Run-DMC, Grandmaster Flash, Larry Levan and more feature in a new exhibition on early ‘80s New York music, which opened Friday 11th June.  

Held at the Museum of the City of New York, ‘New York, New Music: 1980-86’ promises to examine “the seismic creative revolution of New York City in the 1980s”,  spanning formative house music and hip hop, the punk and new wave of CBGB, the last days of disco as once was and more. 

Artists like Talking Heads, Madonna, John Zorn, Beastie Boys, Sonic Youth and Debbie Harry feature in some form, with highlights of the showcase including innumerable flyers and vinyl records, Kid Creole’s Zoot suit, various ephemera from Keith Haring and Levan’s ‘Party of Life’ at the Paradise Garage, and rare performances footage of Big Apple icons. Opening just ahead of MTV’s 40th anniversary on 1st August, the entertainment broadcast giant occupies some space, too, with a Music Awards Moon Person statue on display.

Meanwhile, the main gallery area focuses on 14 ‘moments’ of historic significance. These include Funky 4+1 on ‘Saturday Night Live’ in 1981 (the first rap group ever to appear live on US national television), and Arthur Russell’s ‘Experimental Intermedia Foundation’ shows in 1985. Afrika Bambaataa, the Cold Crush Brothers, and the Fantastic Five’s graffiti art exhibition and performance, ‘Beyond Words’ at Mudd Club, is also highlighted. 

“The early 1980s were a time of significant transition in  New York, with the city facing crime,  urban decay, and  homelessness. And yet, despite those challenges, it was also a particularly fertile time for music and other creativity in New York City,” says Whitney Donhauser, Ronay Menschel Director and President, Museum of the City of New York. “The musical innovations of this time period are a great example of the resilience of the city and the importance of art and creativity as forces of transformation.”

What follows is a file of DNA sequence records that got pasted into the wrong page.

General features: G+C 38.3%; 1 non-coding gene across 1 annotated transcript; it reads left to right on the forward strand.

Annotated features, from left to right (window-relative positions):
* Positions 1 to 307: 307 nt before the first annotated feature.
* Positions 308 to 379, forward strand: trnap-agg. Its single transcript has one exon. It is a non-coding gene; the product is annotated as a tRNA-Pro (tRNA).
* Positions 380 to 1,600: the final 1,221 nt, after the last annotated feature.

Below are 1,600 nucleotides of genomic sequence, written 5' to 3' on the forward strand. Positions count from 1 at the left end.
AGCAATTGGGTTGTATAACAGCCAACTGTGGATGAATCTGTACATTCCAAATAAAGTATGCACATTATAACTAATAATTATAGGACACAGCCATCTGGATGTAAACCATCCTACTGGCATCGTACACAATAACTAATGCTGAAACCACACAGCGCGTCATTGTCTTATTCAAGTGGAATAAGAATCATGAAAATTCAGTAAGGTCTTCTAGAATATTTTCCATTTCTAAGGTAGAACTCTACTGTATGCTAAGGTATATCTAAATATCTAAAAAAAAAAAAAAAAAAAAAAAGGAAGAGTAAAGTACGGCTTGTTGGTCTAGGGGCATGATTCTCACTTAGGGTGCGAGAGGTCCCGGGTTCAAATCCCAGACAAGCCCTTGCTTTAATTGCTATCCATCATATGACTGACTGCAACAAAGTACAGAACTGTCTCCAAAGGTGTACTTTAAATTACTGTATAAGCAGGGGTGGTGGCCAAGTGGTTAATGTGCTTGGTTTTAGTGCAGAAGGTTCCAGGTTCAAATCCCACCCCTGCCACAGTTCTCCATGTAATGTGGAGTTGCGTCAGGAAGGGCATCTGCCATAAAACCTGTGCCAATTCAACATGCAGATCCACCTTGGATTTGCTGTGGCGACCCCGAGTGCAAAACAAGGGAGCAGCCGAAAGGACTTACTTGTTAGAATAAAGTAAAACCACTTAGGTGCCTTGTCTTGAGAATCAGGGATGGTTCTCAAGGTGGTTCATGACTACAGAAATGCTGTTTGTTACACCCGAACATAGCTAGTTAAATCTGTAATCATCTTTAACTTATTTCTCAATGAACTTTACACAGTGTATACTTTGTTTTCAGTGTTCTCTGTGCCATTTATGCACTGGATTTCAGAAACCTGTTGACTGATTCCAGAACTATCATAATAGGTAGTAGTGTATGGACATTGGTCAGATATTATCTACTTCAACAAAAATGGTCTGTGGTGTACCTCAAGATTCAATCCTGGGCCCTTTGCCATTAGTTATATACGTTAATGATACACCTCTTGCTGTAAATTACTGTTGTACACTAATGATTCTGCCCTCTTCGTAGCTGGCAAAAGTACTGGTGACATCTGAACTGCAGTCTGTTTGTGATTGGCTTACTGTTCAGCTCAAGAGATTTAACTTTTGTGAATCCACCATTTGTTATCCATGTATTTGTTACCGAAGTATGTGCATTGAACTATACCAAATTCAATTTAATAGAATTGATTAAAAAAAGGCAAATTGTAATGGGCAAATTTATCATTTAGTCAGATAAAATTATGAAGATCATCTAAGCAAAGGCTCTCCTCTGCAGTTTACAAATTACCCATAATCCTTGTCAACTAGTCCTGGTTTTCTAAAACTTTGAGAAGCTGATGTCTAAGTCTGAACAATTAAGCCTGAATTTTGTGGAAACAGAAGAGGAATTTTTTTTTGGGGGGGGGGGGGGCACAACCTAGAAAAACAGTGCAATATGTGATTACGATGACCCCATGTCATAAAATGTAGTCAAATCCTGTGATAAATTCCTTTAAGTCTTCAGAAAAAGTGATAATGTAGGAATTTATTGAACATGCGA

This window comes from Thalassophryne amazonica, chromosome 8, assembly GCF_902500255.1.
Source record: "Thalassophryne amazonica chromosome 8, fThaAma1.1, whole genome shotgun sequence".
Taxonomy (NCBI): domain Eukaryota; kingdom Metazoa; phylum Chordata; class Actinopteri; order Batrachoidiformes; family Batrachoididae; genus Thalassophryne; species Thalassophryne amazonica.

“During the 80s, there was a community-driven musical renaissance in New York City. It was an era of creativity and genre-defying performance that, in my mind, stands as one of the most influential in musical and cultural history,” says Sean Corcoran, curator of prints and photography, Museum of the City of New York. “That wide range of music — from no wave to pop to hip-hop to salsa to jazz mixed in a dynamic arts scene that stretched across clubs and bars, theatres, parks, and art spaces– provided fertile ground for a musical revolution, one that continues to influence pop culture to this day.” 

As a result of the COVID-19 pandemic, attendees are asked to bring their own corded headphones where possible to make full use of the accompanying soundtrack, snippets and excerpts. Disposable headsets are available on request. The exhibition comes at a hugely important time for music and nightlife in New York, with a recently announced 60,000 capacity “grand reopening” concert pegged for Central Park in August following confirmation that some venues will be allowed to run at maximum capacity for crowds that are fully vaccinated against coronavirus. 

 

Image: Larry Levan courtesy of Bill Bernstein / Museum of the City of New York